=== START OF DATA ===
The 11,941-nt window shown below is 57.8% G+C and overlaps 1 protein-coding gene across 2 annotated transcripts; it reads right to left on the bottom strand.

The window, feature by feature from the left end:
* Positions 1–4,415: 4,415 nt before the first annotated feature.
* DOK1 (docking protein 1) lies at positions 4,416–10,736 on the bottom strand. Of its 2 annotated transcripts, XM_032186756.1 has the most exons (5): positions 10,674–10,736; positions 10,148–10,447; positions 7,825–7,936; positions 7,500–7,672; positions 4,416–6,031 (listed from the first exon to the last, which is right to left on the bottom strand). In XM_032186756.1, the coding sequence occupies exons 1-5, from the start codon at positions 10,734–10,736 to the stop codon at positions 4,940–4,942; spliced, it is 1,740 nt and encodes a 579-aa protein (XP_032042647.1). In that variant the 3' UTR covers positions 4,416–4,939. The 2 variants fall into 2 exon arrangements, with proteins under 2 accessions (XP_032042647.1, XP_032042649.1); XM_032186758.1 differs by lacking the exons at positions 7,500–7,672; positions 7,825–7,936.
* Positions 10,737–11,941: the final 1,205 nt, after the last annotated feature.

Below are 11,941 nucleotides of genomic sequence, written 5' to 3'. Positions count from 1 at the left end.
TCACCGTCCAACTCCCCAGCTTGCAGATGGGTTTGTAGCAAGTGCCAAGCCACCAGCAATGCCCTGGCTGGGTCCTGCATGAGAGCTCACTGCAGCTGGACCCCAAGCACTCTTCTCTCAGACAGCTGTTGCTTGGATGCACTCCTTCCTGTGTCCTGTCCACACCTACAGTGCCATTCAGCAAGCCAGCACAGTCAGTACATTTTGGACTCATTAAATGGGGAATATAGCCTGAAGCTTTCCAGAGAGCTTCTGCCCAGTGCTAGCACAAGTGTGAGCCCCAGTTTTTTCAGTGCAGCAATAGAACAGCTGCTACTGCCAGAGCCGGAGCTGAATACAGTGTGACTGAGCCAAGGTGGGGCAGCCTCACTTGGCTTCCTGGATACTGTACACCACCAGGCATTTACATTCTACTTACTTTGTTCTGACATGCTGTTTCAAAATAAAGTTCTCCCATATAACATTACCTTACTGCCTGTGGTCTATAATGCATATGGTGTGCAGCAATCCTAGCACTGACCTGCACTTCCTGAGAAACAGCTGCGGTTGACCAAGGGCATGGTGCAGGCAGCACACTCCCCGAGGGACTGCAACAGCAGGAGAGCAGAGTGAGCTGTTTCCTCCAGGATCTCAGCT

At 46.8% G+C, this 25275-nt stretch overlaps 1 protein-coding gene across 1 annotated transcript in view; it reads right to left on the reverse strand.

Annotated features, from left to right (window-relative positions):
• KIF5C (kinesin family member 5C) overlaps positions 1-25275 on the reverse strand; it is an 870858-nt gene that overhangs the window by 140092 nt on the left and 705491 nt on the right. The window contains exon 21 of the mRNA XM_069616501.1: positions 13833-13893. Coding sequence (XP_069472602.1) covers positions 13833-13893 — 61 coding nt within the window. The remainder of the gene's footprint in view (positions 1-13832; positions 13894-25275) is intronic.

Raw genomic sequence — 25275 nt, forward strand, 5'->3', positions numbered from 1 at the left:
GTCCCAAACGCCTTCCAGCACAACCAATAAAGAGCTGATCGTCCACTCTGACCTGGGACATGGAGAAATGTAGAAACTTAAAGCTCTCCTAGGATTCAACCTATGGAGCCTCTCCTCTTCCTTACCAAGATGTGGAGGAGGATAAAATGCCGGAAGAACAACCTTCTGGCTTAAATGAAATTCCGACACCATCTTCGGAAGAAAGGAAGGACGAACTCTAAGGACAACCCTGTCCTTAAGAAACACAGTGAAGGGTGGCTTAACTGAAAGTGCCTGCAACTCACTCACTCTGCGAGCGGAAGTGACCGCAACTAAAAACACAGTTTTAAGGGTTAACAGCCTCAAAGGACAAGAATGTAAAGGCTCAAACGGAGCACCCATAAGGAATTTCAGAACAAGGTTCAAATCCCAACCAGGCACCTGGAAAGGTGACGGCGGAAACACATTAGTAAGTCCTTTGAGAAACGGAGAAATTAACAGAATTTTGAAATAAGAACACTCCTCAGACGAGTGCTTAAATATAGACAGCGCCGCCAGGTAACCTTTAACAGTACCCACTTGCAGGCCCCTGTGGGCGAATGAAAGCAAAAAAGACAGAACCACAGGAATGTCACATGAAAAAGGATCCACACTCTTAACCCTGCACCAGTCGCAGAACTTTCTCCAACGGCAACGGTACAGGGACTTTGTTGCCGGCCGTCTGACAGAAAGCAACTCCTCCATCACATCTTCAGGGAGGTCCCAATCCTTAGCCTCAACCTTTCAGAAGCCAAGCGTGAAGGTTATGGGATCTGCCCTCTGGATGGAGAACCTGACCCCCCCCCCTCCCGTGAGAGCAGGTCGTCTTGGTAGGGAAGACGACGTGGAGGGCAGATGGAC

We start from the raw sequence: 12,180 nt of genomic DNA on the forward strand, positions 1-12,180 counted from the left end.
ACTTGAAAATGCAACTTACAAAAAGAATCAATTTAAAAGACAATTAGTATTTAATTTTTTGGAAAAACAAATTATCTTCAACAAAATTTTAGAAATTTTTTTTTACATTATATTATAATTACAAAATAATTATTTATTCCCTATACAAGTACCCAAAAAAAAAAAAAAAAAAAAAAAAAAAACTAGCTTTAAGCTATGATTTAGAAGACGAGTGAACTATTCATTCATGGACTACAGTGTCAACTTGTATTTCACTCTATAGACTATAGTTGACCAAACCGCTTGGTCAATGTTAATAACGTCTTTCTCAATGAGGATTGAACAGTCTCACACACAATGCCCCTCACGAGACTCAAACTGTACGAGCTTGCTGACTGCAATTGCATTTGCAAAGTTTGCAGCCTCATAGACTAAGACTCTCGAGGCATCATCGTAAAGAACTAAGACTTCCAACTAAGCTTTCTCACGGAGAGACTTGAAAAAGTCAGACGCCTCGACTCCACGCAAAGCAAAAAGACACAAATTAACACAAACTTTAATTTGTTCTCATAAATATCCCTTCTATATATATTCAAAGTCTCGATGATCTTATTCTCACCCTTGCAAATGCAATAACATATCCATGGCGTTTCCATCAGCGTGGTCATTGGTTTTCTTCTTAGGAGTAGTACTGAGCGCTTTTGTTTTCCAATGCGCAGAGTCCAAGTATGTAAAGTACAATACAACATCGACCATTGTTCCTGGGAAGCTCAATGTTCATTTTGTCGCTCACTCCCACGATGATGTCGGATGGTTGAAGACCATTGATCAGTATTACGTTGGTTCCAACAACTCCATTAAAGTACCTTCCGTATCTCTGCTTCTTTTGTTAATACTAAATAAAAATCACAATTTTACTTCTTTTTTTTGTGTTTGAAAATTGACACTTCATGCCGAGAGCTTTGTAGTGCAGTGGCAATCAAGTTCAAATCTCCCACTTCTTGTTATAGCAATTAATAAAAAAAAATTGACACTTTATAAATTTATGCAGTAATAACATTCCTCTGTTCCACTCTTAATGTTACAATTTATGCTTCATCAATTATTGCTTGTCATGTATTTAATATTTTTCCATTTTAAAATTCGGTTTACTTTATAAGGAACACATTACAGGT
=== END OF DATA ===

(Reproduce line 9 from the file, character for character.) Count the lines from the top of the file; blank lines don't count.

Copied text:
Annotated features, from left to right (window-relative positions):